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24 May 2020
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Early belimumab use in SLE patients may maximize treatment efficacy

05 May 2020

In the treatment of active systemic lupus erythematosus (SLE), early administration of belimumab especially in patients with low damage at baseline is likely to lead to remission and low-disease activity (LDA), according to real-world data.

Researchers looked at 466 active SLE patients receiving intravenous belimumab as add-on treatment at multiple referral centres. The median follow‐up was 18 months. Evaluations included remission, LDA and SLE Responder Index‐4 (SRI‐4). Systemic Lupus International Collaborating Clinics (SLICC) damage index (SDI) was calculated annually.

SRI‐4 was documented in 49.2 percent of patients at month 6, 61.3 percent at month 12, 69.7 percent at month 24, 69.6 percent at month 36 and 66.7 percent at month 48. Baseline predictors of 6-month response were SLEDAI‐2K≥10 (odds ratio [OR], 3.14) and disease duration ≤2 years (OR, 1.94); 12-month response were SLEDAI‐2K≥10 (OR, 3.48) and SDI=0 (OR, 1.74); 24-month response were SLEDAI‐2K≥10 (OR, 4.25) and disease duration ≤2 years (OR, 3.79); and 36-month response were SLEDAI‐2K≥10 (OR, 14.59) and baseline smoking (OR, 0.19).

Patients spending ≥25 percent of follow‐up time in remission (42.9 percent) or ≥50 percent time of follow-up time in LDA (66.0 percent) accrued significantly less damage (p=0.046 and p=0.007, respectively). Baseline SDI=0 was strongly associated with LDA ≥50 percent and remission ≥25 percent, such that the lower the baseline damage, the higher the probability of remission ≥25 percent. In contrast, a higher number of previous flares predicted belimumab discontinuation due to inefficacy (p= 0.009).

Currently, belimumab is commonly used as the last option in SLE treatment, the researchers noted. Findings of the present study suggest that an earlier belimumab use may maximize its efficacy, as it improves patient prognosis with respect to better response, remission/LDA achievement and damage accrual prevention.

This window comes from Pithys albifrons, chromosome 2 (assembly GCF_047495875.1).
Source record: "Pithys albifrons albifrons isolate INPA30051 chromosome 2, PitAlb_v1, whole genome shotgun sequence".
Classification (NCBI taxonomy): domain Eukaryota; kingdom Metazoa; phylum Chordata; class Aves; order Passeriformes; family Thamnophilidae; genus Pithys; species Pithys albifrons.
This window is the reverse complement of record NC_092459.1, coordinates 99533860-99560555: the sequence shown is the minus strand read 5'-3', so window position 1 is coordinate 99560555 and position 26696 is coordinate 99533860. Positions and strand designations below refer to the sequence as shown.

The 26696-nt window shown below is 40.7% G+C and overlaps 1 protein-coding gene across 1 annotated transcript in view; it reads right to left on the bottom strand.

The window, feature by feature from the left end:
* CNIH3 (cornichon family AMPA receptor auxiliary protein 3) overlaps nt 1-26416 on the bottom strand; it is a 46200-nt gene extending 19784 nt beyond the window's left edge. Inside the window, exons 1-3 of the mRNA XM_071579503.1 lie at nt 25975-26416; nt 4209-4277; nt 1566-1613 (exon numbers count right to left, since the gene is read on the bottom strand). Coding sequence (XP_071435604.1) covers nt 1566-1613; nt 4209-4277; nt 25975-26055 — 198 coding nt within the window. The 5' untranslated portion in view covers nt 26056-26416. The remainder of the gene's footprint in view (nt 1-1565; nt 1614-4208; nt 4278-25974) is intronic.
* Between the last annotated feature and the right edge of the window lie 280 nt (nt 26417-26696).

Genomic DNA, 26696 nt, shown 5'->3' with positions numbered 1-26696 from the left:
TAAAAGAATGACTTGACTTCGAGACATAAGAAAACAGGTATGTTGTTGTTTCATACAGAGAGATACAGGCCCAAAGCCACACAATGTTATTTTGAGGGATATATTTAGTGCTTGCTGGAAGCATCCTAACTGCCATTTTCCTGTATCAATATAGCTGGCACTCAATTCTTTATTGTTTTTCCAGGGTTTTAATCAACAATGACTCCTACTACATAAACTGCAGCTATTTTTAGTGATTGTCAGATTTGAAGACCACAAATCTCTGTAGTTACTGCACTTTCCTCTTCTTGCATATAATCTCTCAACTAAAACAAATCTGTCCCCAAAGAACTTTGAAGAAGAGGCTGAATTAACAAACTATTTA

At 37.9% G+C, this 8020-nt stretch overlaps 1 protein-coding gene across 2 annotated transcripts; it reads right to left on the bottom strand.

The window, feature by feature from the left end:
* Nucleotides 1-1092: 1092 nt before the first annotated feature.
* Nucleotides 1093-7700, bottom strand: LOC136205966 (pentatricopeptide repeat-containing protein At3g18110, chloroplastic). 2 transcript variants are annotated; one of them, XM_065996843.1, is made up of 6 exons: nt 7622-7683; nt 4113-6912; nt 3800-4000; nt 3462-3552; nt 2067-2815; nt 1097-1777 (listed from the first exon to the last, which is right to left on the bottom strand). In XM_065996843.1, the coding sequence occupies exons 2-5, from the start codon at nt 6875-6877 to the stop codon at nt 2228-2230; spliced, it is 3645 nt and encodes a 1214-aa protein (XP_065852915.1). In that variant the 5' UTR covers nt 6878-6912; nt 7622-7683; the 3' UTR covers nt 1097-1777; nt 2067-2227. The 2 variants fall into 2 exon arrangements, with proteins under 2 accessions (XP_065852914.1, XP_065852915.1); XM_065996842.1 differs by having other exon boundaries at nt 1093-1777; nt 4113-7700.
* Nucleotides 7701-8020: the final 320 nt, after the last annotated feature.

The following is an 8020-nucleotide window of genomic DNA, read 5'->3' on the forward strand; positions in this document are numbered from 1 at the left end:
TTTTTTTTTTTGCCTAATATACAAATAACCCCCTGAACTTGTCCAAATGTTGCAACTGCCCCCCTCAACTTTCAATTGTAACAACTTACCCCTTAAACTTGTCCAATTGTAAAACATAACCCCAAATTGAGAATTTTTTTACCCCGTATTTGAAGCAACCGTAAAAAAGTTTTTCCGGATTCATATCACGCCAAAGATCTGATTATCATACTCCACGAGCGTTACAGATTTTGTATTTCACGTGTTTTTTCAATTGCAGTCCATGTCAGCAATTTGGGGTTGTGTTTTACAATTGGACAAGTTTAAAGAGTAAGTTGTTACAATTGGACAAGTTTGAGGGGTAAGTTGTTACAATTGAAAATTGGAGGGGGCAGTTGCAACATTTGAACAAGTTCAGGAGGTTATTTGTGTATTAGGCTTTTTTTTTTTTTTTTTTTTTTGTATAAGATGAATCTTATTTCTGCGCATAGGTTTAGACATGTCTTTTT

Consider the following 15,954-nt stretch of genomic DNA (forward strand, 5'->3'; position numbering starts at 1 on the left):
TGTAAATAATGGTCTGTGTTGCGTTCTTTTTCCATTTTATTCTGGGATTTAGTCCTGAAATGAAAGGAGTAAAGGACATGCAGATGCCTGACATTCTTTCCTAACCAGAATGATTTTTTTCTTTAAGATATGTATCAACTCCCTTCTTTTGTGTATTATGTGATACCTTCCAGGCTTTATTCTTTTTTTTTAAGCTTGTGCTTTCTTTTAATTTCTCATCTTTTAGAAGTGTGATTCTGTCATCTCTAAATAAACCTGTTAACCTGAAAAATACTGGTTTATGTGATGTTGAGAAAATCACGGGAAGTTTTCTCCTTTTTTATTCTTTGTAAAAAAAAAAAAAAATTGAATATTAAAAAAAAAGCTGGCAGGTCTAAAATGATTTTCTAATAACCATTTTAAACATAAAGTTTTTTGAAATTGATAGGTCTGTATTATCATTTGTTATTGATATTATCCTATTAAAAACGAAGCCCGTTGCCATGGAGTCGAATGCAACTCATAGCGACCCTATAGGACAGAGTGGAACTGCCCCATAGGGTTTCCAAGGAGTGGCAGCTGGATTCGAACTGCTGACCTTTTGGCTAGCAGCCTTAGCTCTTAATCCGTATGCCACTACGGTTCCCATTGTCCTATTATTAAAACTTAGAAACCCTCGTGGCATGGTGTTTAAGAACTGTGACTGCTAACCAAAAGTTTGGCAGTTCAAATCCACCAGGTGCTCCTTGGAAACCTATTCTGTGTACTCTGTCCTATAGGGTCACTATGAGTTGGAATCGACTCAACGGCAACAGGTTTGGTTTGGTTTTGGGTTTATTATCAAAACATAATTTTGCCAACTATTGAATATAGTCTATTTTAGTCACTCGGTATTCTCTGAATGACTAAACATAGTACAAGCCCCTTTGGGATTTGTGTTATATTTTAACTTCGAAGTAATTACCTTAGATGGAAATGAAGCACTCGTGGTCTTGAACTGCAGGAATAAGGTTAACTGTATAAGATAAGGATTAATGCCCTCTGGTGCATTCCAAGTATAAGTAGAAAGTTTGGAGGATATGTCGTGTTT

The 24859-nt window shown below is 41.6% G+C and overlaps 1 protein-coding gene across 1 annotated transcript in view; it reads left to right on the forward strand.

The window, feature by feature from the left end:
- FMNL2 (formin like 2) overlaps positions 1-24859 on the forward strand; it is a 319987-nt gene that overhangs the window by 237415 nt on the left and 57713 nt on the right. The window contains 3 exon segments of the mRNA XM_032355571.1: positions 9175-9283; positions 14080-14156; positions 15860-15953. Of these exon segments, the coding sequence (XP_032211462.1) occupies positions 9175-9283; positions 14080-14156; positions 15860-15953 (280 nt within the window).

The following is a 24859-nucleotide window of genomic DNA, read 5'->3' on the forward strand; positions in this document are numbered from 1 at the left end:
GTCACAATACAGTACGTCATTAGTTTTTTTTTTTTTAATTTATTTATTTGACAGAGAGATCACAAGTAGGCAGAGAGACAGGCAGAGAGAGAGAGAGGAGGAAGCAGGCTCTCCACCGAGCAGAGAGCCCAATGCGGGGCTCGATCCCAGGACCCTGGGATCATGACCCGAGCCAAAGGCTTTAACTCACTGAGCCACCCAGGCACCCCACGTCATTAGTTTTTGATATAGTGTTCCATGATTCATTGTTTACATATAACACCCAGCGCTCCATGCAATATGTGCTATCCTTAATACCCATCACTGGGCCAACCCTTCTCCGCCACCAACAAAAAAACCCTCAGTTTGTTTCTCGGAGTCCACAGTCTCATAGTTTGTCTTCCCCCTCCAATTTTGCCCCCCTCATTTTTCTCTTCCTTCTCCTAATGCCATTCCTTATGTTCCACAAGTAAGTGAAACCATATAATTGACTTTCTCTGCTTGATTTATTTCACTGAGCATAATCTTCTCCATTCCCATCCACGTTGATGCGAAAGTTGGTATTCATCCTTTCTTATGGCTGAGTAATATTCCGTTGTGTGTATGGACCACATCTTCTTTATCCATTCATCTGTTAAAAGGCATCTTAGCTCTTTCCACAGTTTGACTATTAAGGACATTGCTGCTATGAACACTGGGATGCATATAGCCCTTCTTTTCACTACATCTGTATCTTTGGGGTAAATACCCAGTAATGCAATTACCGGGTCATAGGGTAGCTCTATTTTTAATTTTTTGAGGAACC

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Most Read Articles
24 May 2020
The use of capsule endoscopy (CE) appears to be effective in the diagnosis of iron deficiency anaemia (IDA), yielding a 33.9-percent yield in this study, with 65.8 percent of patients undergoing further workup and 12.7 percent requiring therapeutic intervention.
Roshini Claire Anthony, 2 days ago

For coffee drinkers, drinking filtered coffee may be tied to a lower mortality risk, including cardiovascular disease (CVD)-related mortality, a study from Norway suggested.

4 days ago
Eating behaviours have been shown to moderate the relationship between cumulated risk factors in the first 1,000 days and adiposity outcomes at 6 years of age, which underscores modifiable behavioural targets for interventions, reports a study.
Stephen Padilla, 3 days ago
Use of noninvasive ventilation (NIV), similar to invasive mechanical ventilation (IMV), appears to lessen mortality but may increase the risk for transmission of the novel coronavirus disease (COVID-19) in healthcare workers, suggest the results of a study.